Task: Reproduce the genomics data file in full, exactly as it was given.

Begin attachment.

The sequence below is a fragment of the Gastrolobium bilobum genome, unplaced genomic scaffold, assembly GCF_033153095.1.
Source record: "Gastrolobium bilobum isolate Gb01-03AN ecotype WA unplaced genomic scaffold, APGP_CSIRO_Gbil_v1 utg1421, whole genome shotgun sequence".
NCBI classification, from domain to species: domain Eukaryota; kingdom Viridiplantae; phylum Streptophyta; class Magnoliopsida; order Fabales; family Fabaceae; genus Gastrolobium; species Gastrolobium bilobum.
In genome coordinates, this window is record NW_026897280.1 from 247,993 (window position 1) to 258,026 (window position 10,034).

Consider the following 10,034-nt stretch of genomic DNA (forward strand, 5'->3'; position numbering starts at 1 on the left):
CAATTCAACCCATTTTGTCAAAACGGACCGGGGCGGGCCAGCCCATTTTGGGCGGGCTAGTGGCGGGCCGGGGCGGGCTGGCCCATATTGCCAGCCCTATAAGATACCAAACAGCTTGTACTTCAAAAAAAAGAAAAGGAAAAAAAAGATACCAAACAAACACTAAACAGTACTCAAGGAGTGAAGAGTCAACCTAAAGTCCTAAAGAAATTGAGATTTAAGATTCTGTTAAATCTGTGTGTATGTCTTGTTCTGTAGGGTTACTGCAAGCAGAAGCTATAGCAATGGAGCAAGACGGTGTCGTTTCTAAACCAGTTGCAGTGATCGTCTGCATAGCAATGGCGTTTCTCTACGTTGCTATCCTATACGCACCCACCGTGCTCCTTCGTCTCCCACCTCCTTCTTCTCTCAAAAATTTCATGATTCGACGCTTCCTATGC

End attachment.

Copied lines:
The sequence below is a fragment of the Gastrolobium bilobum genome, unplaced genomic scaffold, assembly GCF_033153095.1.
Source record: "Gastrolobium bilobum isolate Gb01-03AN ecotype WA unplaced genomic scaffold, APGP_CSIRO_Gbil_v1 utg1421, whole genome shotgun sequence".
NCBI classification, from domain to species: domain Eukaryota; kingdom Viridiplantae; phylum Streptophyta; class Magnoliopsida; order Fabales; family Fabaceae; genus Gastrolobium; species Gastrolobium bilobum.
In genome coordinates, this window is record NW_026897280.1 from 247,993 (window position 1) to 258,026 (window position 10,034).

Consider the following 10,034-nt stretch of genomic DNA (forward strand, 5'->3'; position numbering starts at 1 on the left):
CAATTCAACCCATTTTGTCAAAACGGACCGGGGCGGGCCAGCCCATTTTGGGCGGGCTAGTGGCGGGCCGGGGCGGGCTGGCCCATATTGCCAGCCCTATAAGATACCAAACAGCTTGTACTTCAAAAAAAAGAAAAGGAAAAAAAAGATACCAAACAAACACTAAACAGTACTCAAGGAGTGAAGAGTCAACCTAAAGTCCTAAAGAAATTGAGATTTAAGATTCTGTTAAATCTGTGTGTATGTCTTGTTCTGTAGGGTTACTGCAAGCAGAAGCTATAGCAATGGAGCAAGACGGTGTCGTTTCTAAACCAGTTGCAGTGATCGTCTGCATAGCAATGGCGTTTCTCTACGTTGCTATCCTATACGCACCCACCGTGCTCCTTCGTCTCCCACCTCCTTCTTCTCTCAAAAATTTCATGATTCGACGCTTCCTATGC